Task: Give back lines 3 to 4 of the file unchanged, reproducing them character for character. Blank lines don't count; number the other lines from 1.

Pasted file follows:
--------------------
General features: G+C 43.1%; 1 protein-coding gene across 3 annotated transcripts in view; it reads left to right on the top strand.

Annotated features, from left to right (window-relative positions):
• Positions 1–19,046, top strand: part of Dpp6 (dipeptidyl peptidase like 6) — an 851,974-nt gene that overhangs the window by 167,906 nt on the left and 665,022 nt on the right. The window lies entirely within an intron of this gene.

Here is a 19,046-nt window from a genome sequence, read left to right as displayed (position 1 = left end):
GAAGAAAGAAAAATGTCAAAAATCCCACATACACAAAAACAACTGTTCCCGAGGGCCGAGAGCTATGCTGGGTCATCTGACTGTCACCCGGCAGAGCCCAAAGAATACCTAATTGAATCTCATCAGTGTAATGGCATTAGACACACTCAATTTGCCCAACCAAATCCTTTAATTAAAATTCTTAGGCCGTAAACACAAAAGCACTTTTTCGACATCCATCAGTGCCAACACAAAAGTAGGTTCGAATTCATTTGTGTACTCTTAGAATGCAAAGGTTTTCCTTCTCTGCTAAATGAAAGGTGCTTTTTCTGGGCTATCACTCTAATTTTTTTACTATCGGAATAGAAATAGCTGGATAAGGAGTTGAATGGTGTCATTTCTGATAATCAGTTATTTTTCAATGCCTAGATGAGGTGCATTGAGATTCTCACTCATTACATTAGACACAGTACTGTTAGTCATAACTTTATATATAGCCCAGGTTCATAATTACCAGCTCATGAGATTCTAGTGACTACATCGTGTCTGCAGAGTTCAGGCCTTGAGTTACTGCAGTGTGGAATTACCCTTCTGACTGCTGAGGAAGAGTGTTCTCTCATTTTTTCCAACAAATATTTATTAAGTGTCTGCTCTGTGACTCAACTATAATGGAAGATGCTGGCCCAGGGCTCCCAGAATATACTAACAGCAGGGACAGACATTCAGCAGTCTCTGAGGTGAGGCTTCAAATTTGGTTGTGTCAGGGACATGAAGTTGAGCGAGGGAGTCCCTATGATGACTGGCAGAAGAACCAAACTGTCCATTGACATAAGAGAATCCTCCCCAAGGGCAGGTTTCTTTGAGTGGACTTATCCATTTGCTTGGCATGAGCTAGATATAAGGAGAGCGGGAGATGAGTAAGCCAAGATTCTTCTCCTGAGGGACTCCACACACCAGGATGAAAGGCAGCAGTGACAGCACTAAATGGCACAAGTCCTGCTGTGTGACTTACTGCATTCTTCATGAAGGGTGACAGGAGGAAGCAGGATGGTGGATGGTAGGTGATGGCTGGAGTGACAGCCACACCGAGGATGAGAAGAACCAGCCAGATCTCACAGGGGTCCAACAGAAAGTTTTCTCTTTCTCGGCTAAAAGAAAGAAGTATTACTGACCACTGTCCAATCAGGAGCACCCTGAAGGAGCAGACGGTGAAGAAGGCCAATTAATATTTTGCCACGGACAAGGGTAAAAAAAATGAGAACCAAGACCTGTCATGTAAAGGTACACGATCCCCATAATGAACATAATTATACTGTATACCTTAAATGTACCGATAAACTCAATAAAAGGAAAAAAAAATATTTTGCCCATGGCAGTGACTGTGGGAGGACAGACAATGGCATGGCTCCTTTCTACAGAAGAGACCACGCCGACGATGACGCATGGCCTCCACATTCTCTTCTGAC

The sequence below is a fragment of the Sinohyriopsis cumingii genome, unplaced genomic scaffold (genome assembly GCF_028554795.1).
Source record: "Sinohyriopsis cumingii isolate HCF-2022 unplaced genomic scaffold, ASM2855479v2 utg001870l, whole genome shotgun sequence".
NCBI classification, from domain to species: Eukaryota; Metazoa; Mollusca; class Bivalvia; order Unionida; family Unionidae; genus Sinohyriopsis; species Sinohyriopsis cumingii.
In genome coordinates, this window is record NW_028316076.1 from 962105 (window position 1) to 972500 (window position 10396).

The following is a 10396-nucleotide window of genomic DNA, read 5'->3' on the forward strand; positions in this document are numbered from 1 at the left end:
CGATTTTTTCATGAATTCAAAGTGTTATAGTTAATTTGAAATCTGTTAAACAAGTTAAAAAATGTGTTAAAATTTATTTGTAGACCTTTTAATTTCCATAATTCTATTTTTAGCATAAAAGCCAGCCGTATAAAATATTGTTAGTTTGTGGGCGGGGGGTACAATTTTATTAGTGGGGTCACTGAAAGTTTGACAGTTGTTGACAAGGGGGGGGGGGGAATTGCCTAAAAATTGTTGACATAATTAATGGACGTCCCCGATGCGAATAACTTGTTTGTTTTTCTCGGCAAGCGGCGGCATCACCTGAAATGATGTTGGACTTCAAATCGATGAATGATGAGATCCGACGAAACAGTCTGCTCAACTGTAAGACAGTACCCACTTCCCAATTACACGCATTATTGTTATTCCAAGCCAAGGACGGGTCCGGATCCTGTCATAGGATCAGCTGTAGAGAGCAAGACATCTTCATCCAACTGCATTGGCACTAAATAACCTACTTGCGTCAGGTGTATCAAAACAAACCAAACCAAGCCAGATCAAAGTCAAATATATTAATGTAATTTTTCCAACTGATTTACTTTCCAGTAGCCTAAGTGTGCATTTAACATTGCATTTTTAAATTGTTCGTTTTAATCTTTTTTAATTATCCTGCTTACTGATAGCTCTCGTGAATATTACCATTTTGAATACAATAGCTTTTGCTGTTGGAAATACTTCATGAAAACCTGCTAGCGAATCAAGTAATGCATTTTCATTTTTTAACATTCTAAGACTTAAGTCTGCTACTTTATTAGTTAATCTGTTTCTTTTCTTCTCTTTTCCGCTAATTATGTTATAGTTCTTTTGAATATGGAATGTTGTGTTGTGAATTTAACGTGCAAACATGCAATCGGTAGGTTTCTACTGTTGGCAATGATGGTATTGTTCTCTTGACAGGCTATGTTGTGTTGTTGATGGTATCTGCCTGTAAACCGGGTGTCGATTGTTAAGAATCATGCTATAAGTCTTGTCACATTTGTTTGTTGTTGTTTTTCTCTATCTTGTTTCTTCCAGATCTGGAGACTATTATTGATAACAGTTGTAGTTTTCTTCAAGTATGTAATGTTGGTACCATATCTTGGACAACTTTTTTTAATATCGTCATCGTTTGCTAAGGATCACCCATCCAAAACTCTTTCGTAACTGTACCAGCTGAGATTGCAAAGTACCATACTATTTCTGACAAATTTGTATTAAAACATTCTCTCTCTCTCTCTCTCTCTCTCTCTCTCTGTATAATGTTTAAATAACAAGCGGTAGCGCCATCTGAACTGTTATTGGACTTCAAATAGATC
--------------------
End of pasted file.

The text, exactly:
• Positions 1–19,046, top strand: part of Dpp6 (dipeptidyl peptidase like 6) — an 851,974-nt gene that overhangs the window by 167,906 nt on the left and 665,022 nt on the right. The window lies entirely within an intron of this gene.

Here is a 19,046-nt window from a genome sequence, read left to right as displayed (position 1 = left end):